G20 finance ministers on Saturday moved to calm fears of looming "economic warfare" on the currency markets, pledging they would not target specific forex rates or devalue currencies to make them more competitive.
The jitters -- similar to previous disputes with China -- have been set off by Japan's plan of monetary easing to boost inflation and activity by reducing the value of the yen under new Prime Minister Shinzo Abe.
"We will refrain from competitive devaluation. We will not target our exchange rates for competitive purposes," said the communique after the G20 finance meeting meeting in Moscow under Russia's presidency.
It echoed a similar recent statement by the G7 richest nations which like the G20 statement was also approved by Japan, whose monetary policy has been vehemently criticised by the West in recent weeks.
The statement made clear that forex rates should be set by markets, and not intervening governments.
It affirmed the G20's commitment to move "more rapidly toward more market-determined exchange rate systems and exchange rate flexibility to reflect underlying fundamentals."
Striving to give the impression of a united front among the world's top 20 economies, the G20 ministers vowed to "work more closely with one another so we can grow together.
British Finance Minister George Osborne had earlier warned of the dangers of slugging out "economic warfare" as countries tried to outdo eachother with successive devaluations.
"Currencies should not be used as a tool of competitive devaluation. The world should not make the mistake that it has made in the past of using currencies as the tools of economic warfare," the British chancellor of the exchequer said.
European capitals fear that devaluations of currencies like the yen would make their own exports less competitive and harm extremely fragile economic recoveries at home.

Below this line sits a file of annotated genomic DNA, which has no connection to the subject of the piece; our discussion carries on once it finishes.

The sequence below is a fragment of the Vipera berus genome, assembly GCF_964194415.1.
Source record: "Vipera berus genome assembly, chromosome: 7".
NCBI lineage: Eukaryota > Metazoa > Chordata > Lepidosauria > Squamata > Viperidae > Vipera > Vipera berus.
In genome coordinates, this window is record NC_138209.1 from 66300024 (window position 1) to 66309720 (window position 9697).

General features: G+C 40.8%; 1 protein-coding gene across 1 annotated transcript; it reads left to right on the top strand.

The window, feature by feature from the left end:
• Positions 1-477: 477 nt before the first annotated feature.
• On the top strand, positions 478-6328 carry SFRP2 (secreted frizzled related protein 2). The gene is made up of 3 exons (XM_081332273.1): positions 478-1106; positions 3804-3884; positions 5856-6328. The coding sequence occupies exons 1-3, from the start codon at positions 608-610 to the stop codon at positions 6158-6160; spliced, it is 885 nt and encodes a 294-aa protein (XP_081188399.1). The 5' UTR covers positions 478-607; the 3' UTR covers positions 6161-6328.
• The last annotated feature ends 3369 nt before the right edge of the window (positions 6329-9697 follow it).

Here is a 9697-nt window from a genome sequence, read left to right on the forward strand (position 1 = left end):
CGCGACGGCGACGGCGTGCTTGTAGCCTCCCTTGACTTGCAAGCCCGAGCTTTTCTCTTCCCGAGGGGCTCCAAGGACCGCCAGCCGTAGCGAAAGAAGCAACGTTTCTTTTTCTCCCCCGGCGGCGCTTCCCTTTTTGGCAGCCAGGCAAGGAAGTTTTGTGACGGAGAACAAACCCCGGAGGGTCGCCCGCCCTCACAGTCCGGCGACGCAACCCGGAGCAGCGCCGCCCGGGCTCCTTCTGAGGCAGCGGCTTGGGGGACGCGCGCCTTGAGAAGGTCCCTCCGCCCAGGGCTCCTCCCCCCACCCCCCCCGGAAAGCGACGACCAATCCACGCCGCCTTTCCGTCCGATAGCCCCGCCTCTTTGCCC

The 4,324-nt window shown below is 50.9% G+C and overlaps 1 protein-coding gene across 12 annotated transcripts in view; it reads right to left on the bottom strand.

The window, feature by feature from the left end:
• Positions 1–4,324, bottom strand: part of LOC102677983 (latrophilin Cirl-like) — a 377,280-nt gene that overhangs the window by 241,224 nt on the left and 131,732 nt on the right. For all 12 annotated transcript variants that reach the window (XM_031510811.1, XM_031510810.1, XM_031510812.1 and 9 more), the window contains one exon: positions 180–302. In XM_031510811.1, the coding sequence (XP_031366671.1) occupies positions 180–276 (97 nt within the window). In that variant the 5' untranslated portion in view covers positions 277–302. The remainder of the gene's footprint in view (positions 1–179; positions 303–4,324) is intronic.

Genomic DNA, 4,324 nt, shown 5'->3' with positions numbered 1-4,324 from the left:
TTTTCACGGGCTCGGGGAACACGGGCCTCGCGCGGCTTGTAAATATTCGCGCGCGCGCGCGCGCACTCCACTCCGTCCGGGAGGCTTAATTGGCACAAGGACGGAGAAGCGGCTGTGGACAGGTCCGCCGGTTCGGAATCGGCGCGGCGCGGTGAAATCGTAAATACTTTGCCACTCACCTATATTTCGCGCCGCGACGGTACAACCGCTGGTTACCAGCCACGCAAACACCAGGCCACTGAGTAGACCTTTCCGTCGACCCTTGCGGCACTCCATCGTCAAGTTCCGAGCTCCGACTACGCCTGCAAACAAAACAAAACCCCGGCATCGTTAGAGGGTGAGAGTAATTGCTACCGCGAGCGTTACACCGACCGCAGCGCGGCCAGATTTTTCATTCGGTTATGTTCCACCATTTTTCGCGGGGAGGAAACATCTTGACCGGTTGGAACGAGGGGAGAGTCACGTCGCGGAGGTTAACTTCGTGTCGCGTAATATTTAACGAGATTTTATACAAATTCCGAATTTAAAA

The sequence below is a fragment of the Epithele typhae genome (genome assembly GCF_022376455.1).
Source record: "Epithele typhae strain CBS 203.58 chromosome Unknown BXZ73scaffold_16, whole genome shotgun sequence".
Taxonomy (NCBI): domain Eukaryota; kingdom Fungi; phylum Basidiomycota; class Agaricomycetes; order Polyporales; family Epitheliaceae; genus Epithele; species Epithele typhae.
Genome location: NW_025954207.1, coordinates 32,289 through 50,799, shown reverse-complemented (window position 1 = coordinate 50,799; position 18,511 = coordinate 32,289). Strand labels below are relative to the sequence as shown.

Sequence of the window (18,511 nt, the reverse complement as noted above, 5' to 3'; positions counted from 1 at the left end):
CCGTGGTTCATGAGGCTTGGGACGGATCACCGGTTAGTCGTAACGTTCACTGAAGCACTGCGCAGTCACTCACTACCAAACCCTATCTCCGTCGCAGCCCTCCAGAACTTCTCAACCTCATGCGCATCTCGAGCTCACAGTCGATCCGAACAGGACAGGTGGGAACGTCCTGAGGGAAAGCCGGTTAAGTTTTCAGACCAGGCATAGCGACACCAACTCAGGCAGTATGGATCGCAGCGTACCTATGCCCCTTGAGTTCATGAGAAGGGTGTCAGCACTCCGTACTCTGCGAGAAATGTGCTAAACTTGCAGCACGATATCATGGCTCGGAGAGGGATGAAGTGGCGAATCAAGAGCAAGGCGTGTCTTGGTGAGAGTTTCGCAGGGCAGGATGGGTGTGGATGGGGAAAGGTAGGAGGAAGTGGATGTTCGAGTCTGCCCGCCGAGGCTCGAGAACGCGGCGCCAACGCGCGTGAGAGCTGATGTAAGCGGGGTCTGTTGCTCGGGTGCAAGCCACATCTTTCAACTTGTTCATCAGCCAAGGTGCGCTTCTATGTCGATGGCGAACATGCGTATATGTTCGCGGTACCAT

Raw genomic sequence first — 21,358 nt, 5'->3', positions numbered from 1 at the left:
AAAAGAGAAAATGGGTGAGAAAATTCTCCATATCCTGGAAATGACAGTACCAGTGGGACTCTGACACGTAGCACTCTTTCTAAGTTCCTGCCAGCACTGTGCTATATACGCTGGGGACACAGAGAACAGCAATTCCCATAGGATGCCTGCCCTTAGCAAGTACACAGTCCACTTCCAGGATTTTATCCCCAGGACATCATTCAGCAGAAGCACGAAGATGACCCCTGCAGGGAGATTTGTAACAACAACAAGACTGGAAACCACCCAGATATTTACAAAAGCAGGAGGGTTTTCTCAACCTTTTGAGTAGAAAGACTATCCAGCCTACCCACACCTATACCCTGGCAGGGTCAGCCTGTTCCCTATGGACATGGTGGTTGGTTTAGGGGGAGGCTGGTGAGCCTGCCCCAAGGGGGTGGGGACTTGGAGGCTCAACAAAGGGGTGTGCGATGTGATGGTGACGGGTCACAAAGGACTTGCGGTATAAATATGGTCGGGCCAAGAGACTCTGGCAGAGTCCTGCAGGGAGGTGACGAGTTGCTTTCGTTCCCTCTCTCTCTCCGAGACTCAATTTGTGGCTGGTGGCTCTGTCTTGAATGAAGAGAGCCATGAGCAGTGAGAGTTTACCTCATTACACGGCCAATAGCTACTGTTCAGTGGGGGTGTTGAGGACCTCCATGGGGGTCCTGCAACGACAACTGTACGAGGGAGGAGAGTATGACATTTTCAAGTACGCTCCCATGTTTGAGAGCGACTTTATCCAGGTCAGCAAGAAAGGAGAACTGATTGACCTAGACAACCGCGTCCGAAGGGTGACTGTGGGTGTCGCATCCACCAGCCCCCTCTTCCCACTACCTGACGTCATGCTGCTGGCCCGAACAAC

For the first time in several international meetings, the concerns over currencies have overshadowed the economic troubles of the debt-ridden euro zone which leaders hope is heading to a gentle recovery.
All the G20 states are to a greater or lesser extent faced with the same dilemma -- how to boost fragile growth rates without overextending budget deficits or alienating international partners.
The final communique -- as expected -- stopped short of giving precise budget deficit targets which many governments would have found too tough to stomach.
But it said that "credible medium-term fiscal consolidation plans will be put in place" and implemented taking into account the economic conditions and fiscal possibilities.
Earlier, Britain, France and Germany also launched a new drive to help national budgets by making big business pay full taxes and not minimise payments through schemes such as offshore companies.
The G20 ministers agreed to take measures to combat corporate tax avoidance in coordination with the Organisation for Cooperation and Economic Development (OECD) which is preparing an action plan on measures to be taken in a coordinated move by national governments.
"We are determined to develop measures to address base erosion and profit shifting, take the necessary collective action and look forward to the comprehensive action plan the OECD will present to us in July," the final statement said.
Profit shifting is the practice of shifting profits from the company's home country to pay less tax under another jurisdiction.